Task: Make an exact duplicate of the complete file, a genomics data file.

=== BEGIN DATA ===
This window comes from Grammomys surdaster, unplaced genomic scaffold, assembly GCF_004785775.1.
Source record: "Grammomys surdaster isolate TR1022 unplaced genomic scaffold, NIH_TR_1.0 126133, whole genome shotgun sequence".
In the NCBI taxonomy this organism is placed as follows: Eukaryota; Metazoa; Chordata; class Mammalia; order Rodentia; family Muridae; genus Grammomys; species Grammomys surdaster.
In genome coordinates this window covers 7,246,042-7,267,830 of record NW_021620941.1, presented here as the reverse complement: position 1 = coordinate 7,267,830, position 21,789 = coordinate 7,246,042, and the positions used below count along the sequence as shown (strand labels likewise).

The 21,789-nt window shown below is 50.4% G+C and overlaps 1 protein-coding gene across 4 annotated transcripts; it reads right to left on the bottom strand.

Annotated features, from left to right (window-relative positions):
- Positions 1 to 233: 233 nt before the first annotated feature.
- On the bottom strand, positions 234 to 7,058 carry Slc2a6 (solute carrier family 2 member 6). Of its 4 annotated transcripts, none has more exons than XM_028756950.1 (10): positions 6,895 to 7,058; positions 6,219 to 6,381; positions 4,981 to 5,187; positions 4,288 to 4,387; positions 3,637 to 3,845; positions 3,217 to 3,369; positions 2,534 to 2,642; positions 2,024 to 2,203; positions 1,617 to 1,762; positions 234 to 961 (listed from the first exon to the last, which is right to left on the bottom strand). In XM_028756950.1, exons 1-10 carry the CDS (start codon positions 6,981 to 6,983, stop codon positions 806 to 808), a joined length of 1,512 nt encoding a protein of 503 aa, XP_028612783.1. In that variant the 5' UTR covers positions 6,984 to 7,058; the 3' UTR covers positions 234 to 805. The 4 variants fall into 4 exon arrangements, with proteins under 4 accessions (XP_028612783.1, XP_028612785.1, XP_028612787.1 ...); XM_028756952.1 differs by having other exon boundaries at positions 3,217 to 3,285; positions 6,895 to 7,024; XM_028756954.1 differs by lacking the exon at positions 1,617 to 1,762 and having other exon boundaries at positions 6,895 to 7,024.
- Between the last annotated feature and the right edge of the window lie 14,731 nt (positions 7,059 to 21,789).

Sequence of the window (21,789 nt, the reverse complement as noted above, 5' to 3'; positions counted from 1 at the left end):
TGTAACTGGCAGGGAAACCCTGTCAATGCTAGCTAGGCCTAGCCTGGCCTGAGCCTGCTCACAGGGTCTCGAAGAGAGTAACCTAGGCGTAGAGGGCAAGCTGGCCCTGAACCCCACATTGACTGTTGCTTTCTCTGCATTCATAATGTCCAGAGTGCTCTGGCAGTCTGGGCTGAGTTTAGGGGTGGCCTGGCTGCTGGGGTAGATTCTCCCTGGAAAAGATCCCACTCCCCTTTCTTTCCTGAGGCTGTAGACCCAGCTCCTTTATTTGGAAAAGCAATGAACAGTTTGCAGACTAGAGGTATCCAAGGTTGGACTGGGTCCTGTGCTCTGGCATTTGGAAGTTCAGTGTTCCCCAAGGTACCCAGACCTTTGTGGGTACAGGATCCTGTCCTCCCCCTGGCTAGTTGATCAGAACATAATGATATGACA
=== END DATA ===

This window comes from Grammomys surdaster, unplaced genomic scaffold, assembly GCF_004785775.1.
Source record: "Grammomys surdaster isolate TR1022 unplaced genomic scaffold, NIH_TR_1.0 126133, whole genome shotgun sequence".
In the NCBI taxonomy this organism is placed as follows: Eukaryota; Metazoa; Chordata; class Mammalia; order Rodentia; family Muridae; genus Grammomys; species Grammomys surdaster.
In genome coordinates this window covers 7,246,042-7,267,830 of record NW_021620941.1, presented here as the reverse complement: position 1 = coordinate 7,267,830, position 21,789 = coordinate 7,246,042, and the positions used below count along the sequence as shown (strand labels likewise).

The 21,789-nt window shown below is 50.4% G+C and overlaps 1 protein-coding gene across 4 annotated transcripts; it reads right to left on the bottom strand.

Annotated features, from left to right (window-relative positions):
- Positions 1 to 233: 233 nt before the first annotated feature.
- On the bottom strand, positions 234 to 7,058 carry Slc2a6 (solute carrier family 2 member 6). Of its 4 annotated transcripts, none has more exons than XM_028756950.1 (10): positions 6,895 to 7,058; positions 6,219 to 6,381; positions 4,981 to 5,187; positions 4,288 to 4,387; positions 3,637 to 3,845; positions 3,217 to 3,369; positions 2,534 to 2,642; positions 2,024 to 2,203; positions 1,617 to 1,762; positions 234 to 961 (listed from the first exon to the last, which is right to left on the bottom strand). In XM_028756950.1, exons 1-10 carry the CDS (start codon positions 6,981 to 6,983, stop codon positions 806 to 808), a joined length of 1,512 nt encoding a protein of 503 aa, XP_028612783.1. In that variant the 5' UTR covers positions 6,984 to 7,058; the 3' UTR covers positions 234 to 805. The 4 variants fall into 4 exon arrangements, with proteins under 4 accessions (XP_028612783.1, XP_028612785.1, XP_028612787.1 ...); XM_028756952.1 differs by having other exon boundaries at positions 3,217 to 3,285; positions 6,895 to 7,024; XM_028756954.1 differs by lacking the exon at positions 1,617 to 1,762 and having other exon boundaries at positions 6,895 to 7,024.
- Between the last annotated feature and the right edge of the window lie 14,731 nt (positions 7,059 to 21,789).

Sequence of the window (21,789 nt, the reverse complement as noted above, 5' to 3'; positions counted from 1 at the left end):
TGTAACTGGCAGGGAAACCCTGTCAATGCTAGCTAGGCCTAGCCTGGCCTGAGCCTGCTCACAGGGTCTCGAAGAGAGTAACCTAGGCGTAGAGGGCAAGCTGGCCCTGAACCCCACATTGACTGTTGCTTTCTCTGCATTCATAATGTCCAGAGTGCTCTGGCAGTCTGGGCTGAGTTTAGGGGTGGCCTGGCTGCTGGGGTAGATTCTCCCTGGAAAAGATCCCACTCCCCTTTCTTTCCTGAGGCTGTAGACCCAGCTCCTTTATTTGGAAAAGCAATGAACAGTTTGCAGACTAGAGGTATCCAAGGTTGGACTGGGTCCTGTGCTCTGGCATTTGGAAGTTCAGTGTTCCCCAAGGTACCCAGACCTTTGTGGGTACAGGATCCTGTCCTCCCCCTGGCTAGTTGATCAGAACATAATGATATGACA